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Hilltop Hoods on New ‘Orchestral’ Album: “We Changed the Fundamental Sound of Some of the Songs”

The Adelaide hip-hop group unveil new single “Higher” and explain the challenges of re-working their songs with a choir and 30-piece classical ensemble.

The Adelaide hip-hop group unveil new single "Higher" and explain the challenges of re-working their songs with a choir and 30-piece classical ensemble.

At 9am this morning, Hilltop Hoods surprised us all by dropping a new single, “Higher” (featuring James Chatburn), the first song from their upcoming Drinking From The Sun, Walking Under Stars Restrung album. As they did in 2007 with The Hard Road: Restrung LP, the trio worked with composer Jamie Messenger and the Adelaide Symphony Orchestra to re-work, re-record and remix a selection of songs from 2012’s Drinking From The Sun and 2014’s Walking Under Stars, but this time added the 20-piece Adelaide Chamber Singles Choir to the equation as well.

The album is due in February, to be followed by an arena tour of Australia in April, at which they’ll perform with each city’s respective symphony orchestra and choir. “There’ll be a bit of added expectation and pressure on these shows for sure,” says MC Pressure. “But they’re gonna be fun and rewarding at the same time too. You don’t get to play with a 30-piece orchestra and a choir every day.”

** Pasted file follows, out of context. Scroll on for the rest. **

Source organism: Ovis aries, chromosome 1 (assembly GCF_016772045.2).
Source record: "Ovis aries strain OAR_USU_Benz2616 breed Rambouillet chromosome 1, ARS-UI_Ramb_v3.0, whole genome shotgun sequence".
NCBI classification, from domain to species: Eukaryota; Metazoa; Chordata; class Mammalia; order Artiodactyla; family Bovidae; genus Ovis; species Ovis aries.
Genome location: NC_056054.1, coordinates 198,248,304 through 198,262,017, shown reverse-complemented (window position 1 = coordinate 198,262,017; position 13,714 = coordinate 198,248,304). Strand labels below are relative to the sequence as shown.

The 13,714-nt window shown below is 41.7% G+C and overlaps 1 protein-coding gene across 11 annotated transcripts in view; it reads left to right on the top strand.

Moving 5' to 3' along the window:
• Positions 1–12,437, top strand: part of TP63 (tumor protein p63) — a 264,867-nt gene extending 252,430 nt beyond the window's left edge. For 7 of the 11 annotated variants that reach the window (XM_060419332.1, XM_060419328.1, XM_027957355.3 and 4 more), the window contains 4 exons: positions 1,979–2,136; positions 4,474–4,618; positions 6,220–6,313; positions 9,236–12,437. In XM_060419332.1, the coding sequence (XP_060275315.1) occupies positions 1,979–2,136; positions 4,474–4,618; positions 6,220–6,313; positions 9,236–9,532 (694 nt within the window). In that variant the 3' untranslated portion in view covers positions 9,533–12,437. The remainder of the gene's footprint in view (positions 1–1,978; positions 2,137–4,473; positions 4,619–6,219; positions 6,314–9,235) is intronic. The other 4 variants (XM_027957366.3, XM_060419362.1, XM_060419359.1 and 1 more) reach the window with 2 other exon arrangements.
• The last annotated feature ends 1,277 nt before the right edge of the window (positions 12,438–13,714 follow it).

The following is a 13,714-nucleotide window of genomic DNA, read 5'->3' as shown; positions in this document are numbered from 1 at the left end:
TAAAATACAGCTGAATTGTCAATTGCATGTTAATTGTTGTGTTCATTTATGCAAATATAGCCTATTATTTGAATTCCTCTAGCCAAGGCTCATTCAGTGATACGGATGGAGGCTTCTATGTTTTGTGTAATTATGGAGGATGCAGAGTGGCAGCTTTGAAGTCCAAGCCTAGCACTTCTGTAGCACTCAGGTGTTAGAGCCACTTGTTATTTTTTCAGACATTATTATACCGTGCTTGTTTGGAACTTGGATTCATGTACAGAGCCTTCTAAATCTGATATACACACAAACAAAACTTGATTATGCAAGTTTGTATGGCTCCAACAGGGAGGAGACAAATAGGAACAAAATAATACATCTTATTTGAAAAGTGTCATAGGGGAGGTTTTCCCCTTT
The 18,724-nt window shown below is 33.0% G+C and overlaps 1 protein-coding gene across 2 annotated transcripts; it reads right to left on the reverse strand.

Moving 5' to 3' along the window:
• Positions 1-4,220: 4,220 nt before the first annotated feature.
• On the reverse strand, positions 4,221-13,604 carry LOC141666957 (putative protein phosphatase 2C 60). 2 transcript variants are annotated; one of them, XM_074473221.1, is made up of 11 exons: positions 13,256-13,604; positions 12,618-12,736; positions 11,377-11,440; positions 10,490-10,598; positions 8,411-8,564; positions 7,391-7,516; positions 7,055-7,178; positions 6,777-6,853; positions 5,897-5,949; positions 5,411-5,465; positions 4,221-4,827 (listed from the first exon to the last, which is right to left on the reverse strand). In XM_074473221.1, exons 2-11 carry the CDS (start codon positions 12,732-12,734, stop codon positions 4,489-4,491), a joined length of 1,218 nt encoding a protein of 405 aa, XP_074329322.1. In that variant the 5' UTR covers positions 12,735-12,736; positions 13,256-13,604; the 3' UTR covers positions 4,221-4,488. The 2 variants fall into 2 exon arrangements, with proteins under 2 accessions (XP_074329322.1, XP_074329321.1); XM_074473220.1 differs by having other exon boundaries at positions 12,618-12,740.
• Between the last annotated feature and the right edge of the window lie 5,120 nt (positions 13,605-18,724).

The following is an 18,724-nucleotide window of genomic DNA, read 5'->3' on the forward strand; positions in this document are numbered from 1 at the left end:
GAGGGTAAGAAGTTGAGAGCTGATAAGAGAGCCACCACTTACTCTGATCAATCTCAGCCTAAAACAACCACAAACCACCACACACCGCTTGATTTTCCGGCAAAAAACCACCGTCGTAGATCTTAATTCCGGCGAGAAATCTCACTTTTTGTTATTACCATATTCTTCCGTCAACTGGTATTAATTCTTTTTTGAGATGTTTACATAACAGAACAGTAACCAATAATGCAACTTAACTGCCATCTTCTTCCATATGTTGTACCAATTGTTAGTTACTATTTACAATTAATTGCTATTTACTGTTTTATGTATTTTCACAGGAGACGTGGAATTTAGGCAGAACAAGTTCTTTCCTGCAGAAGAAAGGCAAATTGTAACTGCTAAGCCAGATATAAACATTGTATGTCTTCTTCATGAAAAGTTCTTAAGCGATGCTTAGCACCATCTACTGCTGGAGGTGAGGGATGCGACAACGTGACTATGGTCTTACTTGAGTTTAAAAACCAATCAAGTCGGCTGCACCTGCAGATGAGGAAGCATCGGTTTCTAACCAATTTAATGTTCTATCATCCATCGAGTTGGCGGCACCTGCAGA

Here, Pressure and MC Suffa talk about the process of making the record and plans for future albums – if, that is, they survive Pressure’s buck’s night…

You guys like surprises, don’t you…
Suffa: It was originally supposed to be more of a surprise, we were going to just go, “Here’s an album today!” But then real life kicked in.
Pressure: The album didn’t finish itself. Funny how they have a habit of not finishing themselves. So we finished the single.

So where are you actually at with the album?
Suffa: We’re more than halfway through of just bringing it all together, it was more intimidating than we expected.

In what way?
Pressure: In how much there is to do on every song. There are 32 instruments miked individually and there are multiple room mics as well…
Suffa: And then you add in the choir, and then you add in the stems of the original tracks, new elements… some of the songs that we’re mixing have more than 150 tracks, it’s a lot of moving parts. So you sit down and go, where do I start?
Pressure: Then there’s the thing as well that you’re putting so much music into a song that’s already a complete song, so the challenge of figuring out what needed to go from the original tracks, what needed to stay, what was working in the orchestral score; we didn’t use everything that was recorded. A lot has gone into every mix.

When did you start working on this idea?
Pressure: Since we did Hard Road: Restrung we’ve always had the intent to go back and do another one, do it bigger and better. Pretty much since Drinking From The Sun came out we thought we’d do some of that album, and it ended up being about half of Drinking From The Sun and the other half from Walking Under Stars.